This also holds for the future: Making something overridable would 
require only
minor changes to ``unumpy``.

Another promise ``unumpy`` holds is one of default implementations. Default
implementations can be provided for any multimethod, in terms of others. 
allows one to override a large part of the NumPy API by defining only a 
part of it. This is to ease the creation of new duck-arrays, by providing
default implementations of many functions that can be easily expressed in
terms of others, as well as a repository of utility functions that help 
in the
implementation of duck-arrays that most duck-arrays would require.

The last benefit is a clear way to coerce to a given backend (via the
``coerce`` keyword in ``ua.set_backend``), and a protocol
for coercing not only arrays, but also ``dtype`` objects and ``ufunc`` 
with similar ones from other libraries. This is due to the existence of 
third party dtype packages, and their desire to blend into the NumPy 
(see `[6]`_). This is a separate issue compared to the C-level dtype 
proposed in `[7]`_, it's about allowing third-party dtype 
implementations to
work with NumPy, much like third-party array implementations. These can 
features such as, for example, units, jagged arrays or other such 
features that
are outside the scope of NumPy.

Mixing NumPy and ``unumpy`` in the same file

Normally, one would only want to import only one of ``unumpy`` or 
you would import it as ``np`` for familiarity. However, there may be 
where one wishes to mix NumPy and the overrides, and there are a few 
ways to do
this, depending on the user's style::

     import numpy.overridable as unumpy
     import numpy as np


     import numpy as np

     # Use unumpy via np.overridable

Related Work

Previous override mechanisms

* NEP-18, the ``__array_function__`` protocol. `[2]`_
* NEP-13, the ``__array_ufunc__`` protocol. `[3]`_

Existing NumPy-like array implementations

* Dask: https://dask.org/
* CuPy: https://cupy.chainer.org/
* PyData/Sparse: https://sparse.pydata.org/
* Xnd: https://xnd.readthedocs.io/
* Astropy's Quantity: https://docs.astropy.org/en/stable/units/

Existing and potential consumers of alternative arrays

* Dask: https://dask.org/
* scikit-learn: https://scikit-learn.org/
* xarray: https://xarray.pydata.org/
* TensorLy: http://tensorly.org/

Existing alternate dtype implementations

* ``ndtypes``: https://ndtypes.readthedocs.io/en/latest/
* Datashape: https://datashape.readthedocs.io
* Plum: https://plum-py.readthedocs.io/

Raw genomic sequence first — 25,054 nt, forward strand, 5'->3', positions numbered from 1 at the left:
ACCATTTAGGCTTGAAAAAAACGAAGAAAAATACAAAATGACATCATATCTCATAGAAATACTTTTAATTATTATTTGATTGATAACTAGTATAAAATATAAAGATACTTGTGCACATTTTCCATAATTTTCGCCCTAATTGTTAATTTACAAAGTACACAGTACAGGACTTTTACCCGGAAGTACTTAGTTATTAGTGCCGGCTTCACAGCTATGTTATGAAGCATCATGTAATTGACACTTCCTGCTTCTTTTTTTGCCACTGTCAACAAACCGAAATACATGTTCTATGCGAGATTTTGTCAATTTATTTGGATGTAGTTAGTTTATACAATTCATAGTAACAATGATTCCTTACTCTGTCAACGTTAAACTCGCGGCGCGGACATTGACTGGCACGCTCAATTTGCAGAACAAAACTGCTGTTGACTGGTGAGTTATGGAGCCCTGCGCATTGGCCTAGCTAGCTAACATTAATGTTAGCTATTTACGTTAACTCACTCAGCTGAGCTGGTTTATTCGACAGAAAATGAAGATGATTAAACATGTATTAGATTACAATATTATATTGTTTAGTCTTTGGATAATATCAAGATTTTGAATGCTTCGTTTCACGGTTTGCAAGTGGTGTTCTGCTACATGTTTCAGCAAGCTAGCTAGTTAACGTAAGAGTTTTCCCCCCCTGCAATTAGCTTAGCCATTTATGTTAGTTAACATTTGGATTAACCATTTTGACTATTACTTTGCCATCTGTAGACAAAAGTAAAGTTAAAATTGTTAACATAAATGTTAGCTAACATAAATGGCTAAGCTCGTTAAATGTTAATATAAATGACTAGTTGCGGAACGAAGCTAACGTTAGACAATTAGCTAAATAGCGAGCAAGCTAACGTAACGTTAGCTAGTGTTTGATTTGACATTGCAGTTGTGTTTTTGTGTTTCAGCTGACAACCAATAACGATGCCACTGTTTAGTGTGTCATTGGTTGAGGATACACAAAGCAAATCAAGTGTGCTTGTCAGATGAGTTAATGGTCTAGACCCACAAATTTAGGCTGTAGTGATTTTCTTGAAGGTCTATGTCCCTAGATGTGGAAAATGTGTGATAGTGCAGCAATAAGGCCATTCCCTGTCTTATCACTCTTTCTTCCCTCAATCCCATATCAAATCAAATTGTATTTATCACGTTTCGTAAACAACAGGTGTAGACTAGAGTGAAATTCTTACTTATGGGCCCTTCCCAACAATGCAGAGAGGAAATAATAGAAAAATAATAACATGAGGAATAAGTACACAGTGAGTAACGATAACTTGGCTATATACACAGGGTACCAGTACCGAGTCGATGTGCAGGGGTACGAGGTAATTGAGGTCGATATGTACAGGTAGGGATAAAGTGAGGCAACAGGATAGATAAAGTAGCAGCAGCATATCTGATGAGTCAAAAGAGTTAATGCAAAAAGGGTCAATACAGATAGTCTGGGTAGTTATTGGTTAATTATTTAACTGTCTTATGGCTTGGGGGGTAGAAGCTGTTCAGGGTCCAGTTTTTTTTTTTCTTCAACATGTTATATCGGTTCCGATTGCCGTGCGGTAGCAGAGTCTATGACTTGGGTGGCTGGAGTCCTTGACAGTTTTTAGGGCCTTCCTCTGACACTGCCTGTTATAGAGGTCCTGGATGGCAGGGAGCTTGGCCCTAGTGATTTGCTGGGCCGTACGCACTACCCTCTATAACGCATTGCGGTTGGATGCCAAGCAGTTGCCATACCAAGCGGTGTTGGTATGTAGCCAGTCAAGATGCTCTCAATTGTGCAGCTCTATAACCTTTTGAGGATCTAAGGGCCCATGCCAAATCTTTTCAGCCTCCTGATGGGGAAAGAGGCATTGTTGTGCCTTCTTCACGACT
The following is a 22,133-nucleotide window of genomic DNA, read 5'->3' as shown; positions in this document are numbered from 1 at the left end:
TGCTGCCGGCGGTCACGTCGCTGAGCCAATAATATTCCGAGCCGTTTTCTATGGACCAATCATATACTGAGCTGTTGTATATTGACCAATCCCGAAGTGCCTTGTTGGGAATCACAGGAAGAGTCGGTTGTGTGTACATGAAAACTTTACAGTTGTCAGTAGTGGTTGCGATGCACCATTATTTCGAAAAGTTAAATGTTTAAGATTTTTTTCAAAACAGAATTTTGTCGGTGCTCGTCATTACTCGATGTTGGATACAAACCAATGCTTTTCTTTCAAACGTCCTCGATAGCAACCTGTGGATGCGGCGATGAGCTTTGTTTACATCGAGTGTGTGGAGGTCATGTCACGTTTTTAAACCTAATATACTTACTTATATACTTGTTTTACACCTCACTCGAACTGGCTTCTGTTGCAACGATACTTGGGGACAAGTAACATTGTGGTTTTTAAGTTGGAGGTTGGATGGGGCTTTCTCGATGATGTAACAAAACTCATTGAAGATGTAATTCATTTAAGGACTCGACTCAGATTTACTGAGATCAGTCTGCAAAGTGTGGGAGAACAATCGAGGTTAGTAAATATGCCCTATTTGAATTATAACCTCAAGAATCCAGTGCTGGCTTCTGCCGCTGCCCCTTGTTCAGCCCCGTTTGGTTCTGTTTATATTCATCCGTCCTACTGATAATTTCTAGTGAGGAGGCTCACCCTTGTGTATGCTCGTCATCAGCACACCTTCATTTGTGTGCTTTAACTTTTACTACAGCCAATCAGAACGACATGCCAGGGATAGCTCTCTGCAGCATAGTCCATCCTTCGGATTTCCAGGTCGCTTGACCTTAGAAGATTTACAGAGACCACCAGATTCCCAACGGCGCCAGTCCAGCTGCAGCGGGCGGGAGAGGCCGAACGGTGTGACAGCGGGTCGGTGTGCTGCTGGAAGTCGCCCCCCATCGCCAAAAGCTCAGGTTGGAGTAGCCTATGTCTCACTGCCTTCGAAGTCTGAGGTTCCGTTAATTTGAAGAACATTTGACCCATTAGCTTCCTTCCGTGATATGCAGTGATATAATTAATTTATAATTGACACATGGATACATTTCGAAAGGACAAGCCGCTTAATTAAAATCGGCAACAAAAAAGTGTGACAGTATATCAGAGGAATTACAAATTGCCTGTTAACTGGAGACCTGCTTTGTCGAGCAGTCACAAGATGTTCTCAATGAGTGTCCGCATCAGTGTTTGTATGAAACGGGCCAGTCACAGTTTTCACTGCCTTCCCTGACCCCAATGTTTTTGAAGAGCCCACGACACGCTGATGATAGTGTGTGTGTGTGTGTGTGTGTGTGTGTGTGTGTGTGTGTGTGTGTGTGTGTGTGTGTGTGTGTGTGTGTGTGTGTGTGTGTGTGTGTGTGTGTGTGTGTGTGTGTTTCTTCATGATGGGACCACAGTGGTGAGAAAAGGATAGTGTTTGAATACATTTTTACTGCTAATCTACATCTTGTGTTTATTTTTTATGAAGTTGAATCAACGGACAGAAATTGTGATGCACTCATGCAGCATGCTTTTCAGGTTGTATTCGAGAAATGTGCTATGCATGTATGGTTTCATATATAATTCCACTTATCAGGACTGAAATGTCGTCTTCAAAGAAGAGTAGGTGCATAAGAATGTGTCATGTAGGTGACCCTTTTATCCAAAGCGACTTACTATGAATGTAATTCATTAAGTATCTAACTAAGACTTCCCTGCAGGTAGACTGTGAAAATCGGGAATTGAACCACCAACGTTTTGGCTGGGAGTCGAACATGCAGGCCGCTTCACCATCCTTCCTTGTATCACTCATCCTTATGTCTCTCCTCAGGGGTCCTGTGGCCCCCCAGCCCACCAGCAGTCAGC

The implementation of this NEP will require the following steps:

* Implementation of ``uarray`` multimethods corresponding to the
   NumPy API, including classes for overriding ``dtype``, ``ufunc``
   and ``array`` objects, in the ``unumpy`` repository.
* Moving backends from ``unumpy`` into the respective array libraries.

Backward compatibility

There are no backward incompatible changes proposed in this NEP.


The current alternative to this problem is NEP-30 plus adding more 
(not yet specified) in addition to it.  Even then, some parts of the NumPy
API will remain non-overridable, so it's a partial alternative.

The main alternative to vendoring ``unumpy`` is to simply move it into 
completely and not distribute it as a separate package. This would also 
the proposed goals, however we prefer to keep it a separate package for 
for reasons already stated above.


* ``uarray`` blogpost: 
* The discussion section of NEP-18: 
* NEP-22: https://numpy.org/neps/nep-0022-ndarray-duck-typing-overview.html
* Dask issue #4462: https://github.com/dask/dask/issues/4462
* PR #13046: https://github.com/numpy/numpy/pull/13046
* Dask issue #4883: https://github.com/dask/dask/issues/4883
* Issue #13831: https://github.com/numpy/numpy/issues/13831
* Discussion PR 1: https://github.com/hameerabbasi/numpy/pull/3
* Discussion PR 2: https://github.com/hameerabbasi/numpy/pull/4

References and Footnotes

.. _[1]:

[1] uarray, A general dispatch mechanism for Python: 

.. _[2]:

[2] NEP 18 — A dispatch mechanism for NumPy’s high level array 
functions: https://numpy.org/neps/nep-0018-array-function-protocol.html

.. _[3]:

[3] NEP 22 — Duck typing for NumPy arrays – high level overview: 

.. _[4]:

[4] NEP 13 — A Mechanism for Overriding Ufuncs: 

.. _[5]:

[5] Reply to Adding to the non-dispatched implementation of NumPy 

.. _[6]:

[6] Custom Dtype/Units discussion: 

.. _[7]:

[7] The epic dtype cleanup plan: https://github.com/numpy/numpy/issues/2899

.. _[8]:

[8] unumpy: NumPy, but implementation-independent: 

.. _[9]:

[9] NEP 30 — Duck Typing for NumPy Arrays - Implementation: 

.. _[10]:

[10] http://scipy.github.io/devdocs/fft.html#backend-control


This document has been placed in the public domain.

More information about the NumPy-Discussion mailing list